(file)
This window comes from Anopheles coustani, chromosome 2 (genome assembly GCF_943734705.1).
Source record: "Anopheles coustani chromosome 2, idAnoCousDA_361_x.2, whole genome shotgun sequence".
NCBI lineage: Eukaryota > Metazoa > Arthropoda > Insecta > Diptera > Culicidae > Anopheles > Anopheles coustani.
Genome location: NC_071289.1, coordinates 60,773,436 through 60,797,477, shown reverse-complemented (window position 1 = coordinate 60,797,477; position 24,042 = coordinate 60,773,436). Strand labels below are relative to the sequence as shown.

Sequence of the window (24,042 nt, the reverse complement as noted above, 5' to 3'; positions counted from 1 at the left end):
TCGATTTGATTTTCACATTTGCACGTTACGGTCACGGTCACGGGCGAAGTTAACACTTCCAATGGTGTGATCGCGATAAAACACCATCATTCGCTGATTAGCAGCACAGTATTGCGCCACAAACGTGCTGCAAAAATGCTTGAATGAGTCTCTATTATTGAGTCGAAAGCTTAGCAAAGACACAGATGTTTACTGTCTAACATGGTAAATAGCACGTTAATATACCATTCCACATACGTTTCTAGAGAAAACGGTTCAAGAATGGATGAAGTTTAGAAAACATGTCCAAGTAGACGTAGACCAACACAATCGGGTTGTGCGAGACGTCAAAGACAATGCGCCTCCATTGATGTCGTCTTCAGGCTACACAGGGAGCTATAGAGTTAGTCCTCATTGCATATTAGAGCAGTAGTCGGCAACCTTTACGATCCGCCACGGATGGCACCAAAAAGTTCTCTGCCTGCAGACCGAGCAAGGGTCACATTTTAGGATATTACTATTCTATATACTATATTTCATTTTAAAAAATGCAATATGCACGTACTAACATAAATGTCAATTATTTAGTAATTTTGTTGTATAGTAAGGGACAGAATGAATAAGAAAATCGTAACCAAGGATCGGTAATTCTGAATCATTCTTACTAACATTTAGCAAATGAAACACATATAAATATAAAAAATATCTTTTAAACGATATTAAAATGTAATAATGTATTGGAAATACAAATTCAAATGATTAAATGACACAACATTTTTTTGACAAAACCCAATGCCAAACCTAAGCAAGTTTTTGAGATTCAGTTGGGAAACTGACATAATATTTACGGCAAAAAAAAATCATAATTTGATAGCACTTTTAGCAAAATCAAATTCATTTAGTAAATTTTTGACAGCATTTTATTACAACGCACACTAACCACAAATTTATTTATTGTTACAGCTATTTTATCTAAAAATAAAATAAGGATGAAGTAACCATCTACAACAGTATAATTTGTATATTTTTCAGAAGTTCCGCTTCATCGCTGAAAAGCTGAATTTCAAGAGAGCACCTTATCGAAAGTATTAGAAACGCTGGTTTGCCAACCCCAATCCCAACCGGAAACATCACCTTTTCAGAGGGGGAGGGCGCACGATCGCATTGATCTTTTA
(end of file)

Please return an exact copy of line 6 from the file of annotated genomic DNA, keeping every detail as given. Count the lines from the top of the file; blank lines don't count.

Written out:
TCGATTTGATTTTCACATTTGCACGTTACGGTCACGGTCACGGGCGAAGTTAACACTTCCAATGGTGTGATCGCGATAAAACACCATCATTCGCTGATTAGCAGCACAGTATTGCGCCACAAACGTGCTGCAAAAATGCTTGAATGAGTCTCTATTATTGAGTCGAAAGCTTAGCAAAGACACAGATGTTTACTGTCTAACATGGTAAATAGCACGTTAATATACCATTCCACATACGTTTCTAGAGAAAACGGTTCAAGAATGGATGAAGTTTAGAAAACATGTCCAAGTAGACGTAGACCAACACAATCGGGTTGTGCGAGACGTCAAAGACAATGCGCCTCCATTGATGTCGTCTTCAGGCTACACAGGGAGCTATAGAGTTAGTCCTCATTGCATATTAGAGCAGTAGTCGGCAACCTTTACGATCCGCCACGGATGGCACCAAAAAGTTCTCTGCCTGCAGACCGAGCAAGGGTCACATTTTAGGATATTACTATTCTATATACTATATTTCATTTTAAAAAATGCAATATGCACGTACTAACATAAATGTCAATTATTTAGTAATTTTGTTGTATAGTAAGGGACAGAATGAATAAGAAAATCGTAACCAAGGATCGGTAATTCTGAATCATTCTTACTAACATTTAGCAAATGAAACACATATAAATATAAAAAATATCTTTTAAACGATATTAAAATGTAATAATGTATTGGAAATACAAATTCAAATGATTAAATGACACAACATTTTTTTGACAAAACCCAATGCCAAACCTAAGCAAGTTTTTGAGATTCAGTTGGGAAACTGACATAATATTTACGGCAAAAAAAAATCATAATTTGATAGCACTTTTAGCAAAATCAAATTCATTTAGTAAATTTTTGACAGCATTTTATTACAACGCACACTAACCACAAATTTATTTATTGTTACAGCTATTTTATCTAAAAATAAAATAAGGATGAAGTAACCATCTACAACAGTATAATTTGTATATTTTTCAGAAGTTCCGCTTCATCGCTGAAAAGCTGAATTTCAAGAGAGCACCTTATCGAAAGTATTAGAAACGCTGGTTTGCCAACCCCAATCCCAACCGGAAACATCACCTTTTCAGAGGGGGAGGGCGCACGATCGCATTGATCTTTTA